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Refugee Claim

Within Canada, our Charter of Rights and Freedoms affords us fundamental rights and freedoms. This includes freedom from discrimination. Unfortunately, there are countries, which do not afford these basic rights to its citizens.  In some countries, Claimants and their families are beaten, tortured, detained, harassed or even killed, for criticizing their government, the ruling party in power, for practicing their faith, or for belonging to a certain race or ethnicity, etc.


Canada and Canadian values provide for a safe haven for refugees who qualify.


An Claimant can apply outside or inside Canada; however, generally most Claimants  apply within Canada. They submit their refugee claim application, which includes a Basis of Claim Form (narrative). If approved, they are then scheduled for a refugee hearing.


The following is information regarding the Refugee Hearing Process:

The Hearing:
A refugee hearing takes place at the Immigration and Refugee Board (IRB) before a Member 

  • The Member can attend in person, or appear remotely  
  • An Claimant can bring a representative, typically a lawyer, to represent them and can also call witnesses


Questioning:

  • The Member will first question the Claimant
  • The Representative will then question the Claimant and provide closing submissions


What the Member is looking for to grant Refugee Status:
The Claimant must fall in either s.96 of the Immigration and Refugee Protection Act, SC 2001, c 27, or s.97:


Convention Refugee (Onus on Claimant, well-founded fear):
96 A Convention refugee is a person who, by reason of a well-founded fear of persecution for reasons of race, religion, nationality, membership in a particular social group or political opinion,
(a) is outside each of their countries of nationality and is unable or, by reason of that fear, unwilling to avail themself of the protection of each of those countries; or
(b) not having a country of nationality, is outside the country of their former habitual residence and is unable or, by reason of that fear, unwilling to return to that country.

Person in Need of Protection (Onus on Claimant,  balance of probabilities) :
97 (1) A person in need of protection is a person in Canada whose removal to their country or countries of nationality or, if they do not have a country of nationality, their country of former habitual residence, would subject them personally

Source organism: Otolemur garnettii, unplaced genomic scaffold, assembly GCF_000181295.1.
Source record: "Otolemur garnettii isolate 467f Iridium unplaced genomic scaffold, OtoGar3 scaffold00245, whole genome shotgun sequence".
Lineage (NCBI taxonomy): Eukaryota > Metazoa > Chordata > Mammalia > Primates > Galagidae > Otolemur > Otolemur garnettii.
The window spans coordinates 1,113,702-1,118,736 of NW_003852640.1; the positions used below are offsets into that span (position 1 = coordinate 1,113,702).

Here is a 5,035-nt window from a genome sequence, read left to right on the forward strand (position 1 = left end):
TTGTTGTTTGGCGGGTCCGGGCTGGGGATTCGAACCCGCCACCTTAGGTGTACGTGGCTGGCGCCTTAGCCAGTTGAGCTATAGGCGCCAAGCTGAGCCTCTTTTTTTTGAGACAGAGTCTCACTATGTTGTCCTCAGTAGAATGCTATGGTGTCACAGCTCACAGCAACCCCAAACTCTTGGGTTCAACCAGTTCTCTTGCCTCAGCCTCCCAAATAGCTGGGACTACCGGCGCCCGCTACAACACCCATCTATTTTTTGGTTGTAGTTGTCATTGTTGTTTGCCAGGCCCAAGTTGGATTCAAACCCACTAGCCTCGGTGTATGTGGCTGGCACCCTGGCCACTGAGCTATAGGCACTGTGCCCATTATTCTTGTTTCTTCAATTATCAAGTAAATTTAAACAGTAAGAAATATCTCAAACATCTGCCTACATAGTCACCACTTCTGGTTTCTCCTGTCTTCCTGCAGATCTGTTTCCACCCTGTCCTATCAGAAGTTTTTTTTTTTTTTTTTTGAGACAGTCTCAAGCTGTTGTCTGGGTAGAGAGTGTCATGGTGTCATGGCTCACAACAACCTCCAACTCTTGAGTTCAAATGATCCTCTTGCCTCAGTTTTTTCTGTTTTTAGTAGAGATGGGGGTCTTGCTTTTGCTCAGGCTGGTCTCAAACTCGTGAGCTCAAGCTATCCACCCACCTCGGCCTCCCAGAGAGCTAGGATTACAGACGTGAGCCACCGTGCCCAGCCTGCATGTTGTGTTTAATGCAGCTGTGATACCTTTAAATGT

(a) to a danger, believed on substantial grounds to exist, of torture within the meaning of Article 1 of the Convention Against Torture; or
(b) to a risk to their life or to a risk of cruel and unusual treatment or punishment if
(i) the person is unable or, because of that risk, unwilling to avail themself of the protection of that country,
(ii) the risk would be faced by the person in every part of that country and is not faced generally by other Claimants in or from that country,
(iii) the risk is not inherent or incidental to lawful sanctions, unless imposed in disregard of accepted international standards, and
(iv) the risk is not caused by the inability of that country to provide adequate health or medical care.

Specifically, the Member is looking for:

  • Well Founded Fear (s.96): Does the claimant have a well-founded fear? Do they have a good reason to be fearful? What would happen to the Claimant if they returned to their country of origin?
  • Persecution (s.96): is the mistreatment suffered or anticipated serious? It must constitute a denial of a core human right.
  • The Grounds of Persecution (s.96): A Claimant's fear of persecution must be by reason of one of the five grounds enumerated in the definition of Convention refugee - race, religion, nationality, membership in a particular social group and political opinion. There must be a link (nexus) between the fear of persecution and one of the five grounds.
  • State Protection: Is the country of origin unable or unwilling to protect the Claimant? 
  • Internal Flight Alternative: Can the Claimant move to another, less hostile part of the country?
  • Other country (third country; safe third-party agreement): Has the Claimant resided in another country, to which they can return?
  • Other factors: Civil war in the country of origin, is the Claimant charged with an offence (including crimes against humanity, war crimes, serious non-political crimes, an act contrary to the purpose and principles of the United Nations), persecution vs. protection, exit laws, compulsory military service, one child policies, religious or cultural mores, indirect persecution and family unity.
  • Credibility: based on all these factors the Member will gauge the credibility of the Claimant’s story – this is based on looking at evidence in support of the application, contradictions and inconsistencies with Claimant’s evidence, omissions of key events from Basis of Claim, implausible allegations, delays, failures to claim, failure to provide satisfactory explanations to Refugee Protection Division (RPD) concerns, and general demeanor in testimony.  


 The following is for information purposes only and should not be construed as legal advice. A refugee claim is a very serious matter, with serious consequences. It is important to consult a lawyer with experience and skill in this field as there a number of documents and evidence that the Immigration and Refugee Board  (IRB) would require that would assist in your hearing. Sanjiv Parmar at Parmar Law is an experienced and passionate refugee claims lawyer.

 

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